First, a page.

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Meet the Artist, First Friday July 1, from 6 pm to 9 pm

A New Solo Show by Artist Michael Farmer Tackles the Digital Revolution

A solo show of new artworks by Arizona artist Michael Farmer is set to open on the evening of June 3rd at the Alwun House in downtown Phoenix. The show, titled, “Technology Will Save Us All,” will consist of over 30 artworks created over the last three years by the artist. The art consists of collage, painting, and ready-made objects on panel that range in size from 8 inches by 10 inches up to 4 feet by 4 feet. At the heart of the exhibition is the relationship of society to technology. With a heavy influence from religious art, each artwork explores a different theme of the digital age. The art uses visual elements from Christianity, Judaism, Buddhism, and Taoism to explore the interplay of spirituality and our everyday computer driven devices.

“Technology Will Save Us All” is Michael Farmer’s first major solo exhibition. It will open on June 3rd and run until July 29th at the Alwun House at 1204 E. Roosevelt St. in Phoenix, Arizona. The Alwun House is one of Arizona’s longest continuously operated non-profit art spaces and has won a number of awards through the years for representing its diverse community. The artist has exhibited in several of Alwun House’s group shows and was accepted as the extended summer exhibition for the venue.

The artist starts with a background collage of printed Wikipedia articles that relate to the theme of the work. To that he adds acrylic paint for a focal point of the work. Then, in a carefully conceived schematic, like a circuit diagram, sculptural elements, such as vacuum tubes and diskettes, are added. The motif of each art work springs from the artist’s personal life and connects to larger cultural concerns. As a child the artist was surrounded and influenced by his mathematician father’s obsession with computers, science, and logic. Over his lifetime the artist saw computing move from a new convenience to a powerful force in everyday life and these works deal with the rise of computing in the modern age.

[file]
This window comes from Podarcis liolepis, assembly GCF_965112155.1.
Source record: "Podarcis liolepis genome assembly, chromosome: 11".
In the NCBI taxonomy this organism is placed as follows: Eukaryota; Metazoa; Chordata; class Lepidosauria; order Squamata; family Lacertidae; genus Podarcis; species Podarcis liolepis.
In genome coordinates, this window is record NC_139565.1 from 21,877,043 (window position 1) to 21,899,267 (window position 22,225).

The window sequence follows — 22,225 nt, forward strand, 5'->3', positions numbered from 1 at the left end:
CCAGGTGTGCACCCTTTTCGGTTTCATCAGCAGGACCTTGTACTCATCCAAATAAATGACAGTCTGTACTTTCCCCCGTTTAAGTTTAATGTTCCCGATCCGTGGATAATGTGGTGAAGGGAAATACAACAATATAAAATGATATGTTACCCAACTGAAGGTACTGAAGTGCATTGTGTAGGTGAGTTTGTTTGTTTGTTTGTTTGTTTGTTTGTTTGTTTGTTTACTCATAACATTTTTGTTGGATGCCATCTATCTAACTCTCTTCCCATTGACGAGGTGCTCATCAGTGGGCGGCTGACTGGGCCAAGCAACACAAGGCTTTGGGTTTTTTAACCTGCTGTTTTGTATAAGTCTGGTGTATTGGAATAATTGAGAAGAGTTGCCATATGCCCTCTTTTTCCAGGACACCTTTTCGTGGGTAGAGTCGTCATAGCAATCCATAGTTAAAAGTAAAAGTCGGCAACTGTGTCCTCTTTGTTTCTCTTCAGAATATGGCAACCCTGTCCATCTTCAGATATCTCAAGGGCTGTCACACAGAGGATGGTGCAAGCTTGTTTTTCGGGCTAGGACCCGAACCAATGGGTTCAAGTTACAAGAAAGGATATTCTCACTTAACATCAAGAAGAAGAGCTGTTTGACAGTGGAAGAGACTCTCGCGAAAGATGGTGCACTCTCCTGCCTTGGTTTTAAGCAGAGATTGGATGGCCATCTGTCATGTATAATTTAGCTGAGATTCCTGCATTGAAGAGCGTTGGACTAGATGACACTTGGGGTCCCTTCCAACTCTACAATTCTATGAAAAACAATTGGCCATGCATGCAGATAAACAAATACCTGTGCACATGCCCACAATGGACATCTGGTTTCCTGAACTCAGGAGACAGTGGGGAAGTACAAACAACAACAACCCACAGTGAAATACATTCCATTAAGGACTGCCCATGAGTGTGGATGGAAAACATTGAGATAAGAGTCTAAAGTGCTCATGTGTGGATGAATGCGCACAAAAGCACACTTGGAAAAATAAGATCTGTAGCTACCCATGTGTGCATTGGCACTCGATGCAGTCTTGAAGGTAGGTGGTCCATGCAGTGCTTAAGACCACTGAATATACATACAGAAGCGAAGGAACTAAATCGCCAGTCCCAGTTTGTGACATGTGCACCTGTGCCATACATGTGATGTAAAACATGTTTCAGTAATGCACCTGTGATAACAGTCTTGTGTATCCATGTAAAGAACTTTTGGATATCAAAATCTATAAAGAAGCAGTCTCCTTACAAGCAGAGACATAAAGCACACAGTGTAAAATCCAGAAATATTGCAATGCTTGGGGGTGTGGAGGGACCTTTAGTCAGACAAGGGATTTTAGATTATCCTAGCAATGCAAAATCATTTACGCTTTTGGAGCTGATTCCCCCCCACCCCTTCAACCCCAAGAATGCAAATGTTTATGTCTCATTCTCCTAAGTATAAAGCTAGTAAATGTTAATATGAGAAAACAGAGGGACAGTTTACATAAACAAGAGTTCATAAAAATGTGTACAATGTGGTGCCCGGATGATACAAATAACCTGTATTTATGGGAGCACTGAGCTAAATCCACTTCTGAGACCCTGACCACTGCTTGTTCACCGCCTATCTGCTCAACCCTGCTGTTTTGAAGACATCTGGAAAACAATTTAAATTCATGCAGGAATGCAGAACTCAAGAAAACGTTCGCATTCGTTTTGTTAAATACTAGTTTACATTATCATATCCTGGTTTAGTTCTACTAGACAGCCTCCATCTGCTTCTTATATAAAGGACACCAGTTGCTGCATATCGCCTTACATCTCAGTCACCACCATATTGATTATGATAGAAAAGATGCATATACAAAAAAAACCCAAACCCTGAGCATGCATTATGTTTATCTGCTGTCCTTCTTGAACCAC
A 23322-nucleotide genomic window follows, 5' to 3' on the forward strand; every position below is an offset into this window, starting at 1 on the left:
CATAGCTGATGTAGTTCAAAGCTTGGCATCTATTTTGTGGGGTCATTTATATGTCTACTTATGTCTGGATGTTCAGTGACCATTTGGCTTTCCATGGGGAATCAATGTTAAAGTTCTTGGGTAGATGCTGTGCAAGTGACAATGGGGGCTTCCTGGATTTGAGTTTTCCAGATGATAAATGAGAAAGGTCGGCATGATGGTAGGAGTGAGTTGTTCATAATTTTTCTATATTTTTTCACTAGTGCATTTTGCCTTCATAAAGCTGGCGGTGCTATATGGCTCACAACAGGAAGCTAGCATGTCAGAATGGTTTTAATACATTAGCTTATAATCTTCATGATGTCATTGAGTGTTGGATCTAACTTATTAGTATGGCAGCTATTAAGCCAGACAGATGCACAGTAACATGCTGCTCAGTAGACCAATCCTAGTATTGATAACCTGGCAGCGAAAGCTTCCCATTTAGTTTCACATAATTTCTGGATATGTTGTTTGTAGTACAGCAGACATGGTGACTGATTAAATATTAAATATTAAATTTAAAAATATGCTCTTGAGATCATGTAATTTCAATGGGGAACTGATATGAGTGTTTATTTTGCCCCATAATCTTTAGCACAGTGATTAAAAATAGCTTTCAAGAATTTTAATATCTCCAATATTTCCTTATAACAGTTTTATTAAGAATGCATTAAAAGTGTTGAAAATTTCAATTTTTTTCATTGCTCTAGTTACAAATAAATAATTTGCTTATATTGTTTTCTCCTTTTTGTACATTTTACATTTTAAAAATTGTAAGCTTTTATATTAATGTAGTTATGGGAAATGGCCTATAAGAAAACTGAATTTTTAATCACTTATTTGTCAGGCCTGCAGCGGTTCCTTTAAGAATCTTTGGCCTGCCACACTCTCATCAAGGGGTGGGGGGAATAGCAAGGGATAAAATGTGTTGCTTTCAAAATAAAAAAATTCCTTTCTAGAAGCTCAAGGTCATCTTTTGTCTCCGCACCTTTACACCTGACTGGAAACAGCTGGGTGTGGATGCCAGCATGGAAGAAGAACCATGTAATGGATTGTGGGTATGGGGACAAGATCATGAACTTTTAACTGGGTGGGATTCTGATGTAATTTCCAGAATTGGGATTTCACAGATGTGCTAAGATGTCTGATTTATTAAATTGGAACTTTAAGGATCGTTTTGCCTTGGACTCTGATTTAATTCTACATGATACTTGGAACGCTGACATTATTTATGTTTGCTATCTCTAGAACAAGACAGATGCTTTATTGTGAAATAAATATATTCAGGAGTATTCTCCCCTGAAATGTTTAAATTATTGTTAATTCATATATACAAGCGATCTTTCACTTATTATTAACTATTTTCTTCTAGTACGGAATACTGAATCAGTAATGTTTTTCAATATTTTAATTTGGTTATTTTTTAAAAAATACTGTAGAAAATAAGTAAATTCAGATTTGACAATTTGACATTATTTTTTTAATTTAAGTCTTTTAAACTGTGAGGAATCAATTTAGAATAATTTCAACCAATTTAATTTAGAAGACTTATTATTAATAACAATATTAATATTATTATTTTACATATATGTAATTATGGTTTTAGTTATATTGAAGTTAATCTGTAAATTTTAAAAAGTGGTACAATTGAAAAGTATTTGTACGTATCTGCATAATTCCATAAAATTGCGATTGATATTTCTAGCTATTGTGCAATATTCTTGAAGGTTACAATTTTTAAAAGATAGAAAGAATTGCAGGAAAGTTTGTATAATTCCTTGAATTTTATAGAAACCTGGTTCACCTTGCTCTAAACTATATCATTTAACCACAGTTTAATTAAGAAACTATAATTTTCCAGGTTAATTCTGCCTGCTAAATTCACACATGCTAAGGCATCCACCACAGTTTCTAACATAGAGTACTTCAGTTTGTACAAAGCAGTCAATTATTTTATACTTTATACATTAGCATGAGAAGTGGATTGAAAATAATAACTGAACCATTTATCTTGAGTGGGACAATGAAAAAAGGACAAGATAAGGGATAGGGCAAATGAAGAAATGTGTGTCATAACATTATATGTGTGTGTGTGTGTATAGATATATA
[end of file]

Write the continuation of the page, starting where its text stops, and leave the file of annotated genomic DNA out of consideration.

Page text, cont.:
Michael Farmer graduated from the University of Arizona in film and video production. He has been a primarily self-taught visual artist for over 25 years. He has exhibited in several venues in Arizona including The Herberger Theater, FOUND:RE Art Hotel, and The Phoenix Art Museum, as well as galleries in California. He has won multiple awards through Mesa Community College Gallery. He is in private collections in Phoenix, Austin, Connecticut, New York, and Ireland. His art has traditionally been surrealist and abstract in nature. He lives in Mesa, Arizona where he creates in his home studio.

Come and meet the artist in person, July 1, 6 pm to 9pm

Select Visitors Can Take Home A Free Commemorative Diskette Fridge Magnet


Taking his art in a new direction, Michael Farmer has created a series of challenging collage and assemblage artworks that wades into the intersection of art, politics, religion, and technology. The product of three plus years of dedication to a singular vision, the works draw on the tradition of Robert Rauschenberg’s combines and the screen printed style and symbolism of the pop art era. It tackles such historical luminaries as Alan Turing and critiques the techno-billionaires Mark Zuckerberg and Jeff Bezos. By incorporating religious iconography and paraphernalia from Christianity, Judaism, Buddhism, and Taoism, and technology ephemera like diskettes, punch cards, vacuum tubes, and circuit boards, Michael Farmer examines the disconnects and contradictions of the digital revolution. Each piece is full of artistic “Easter eggs” that can have viewers enraptured, entranced, and provoked. To quote recent viewers of the work, “This is what art should do.”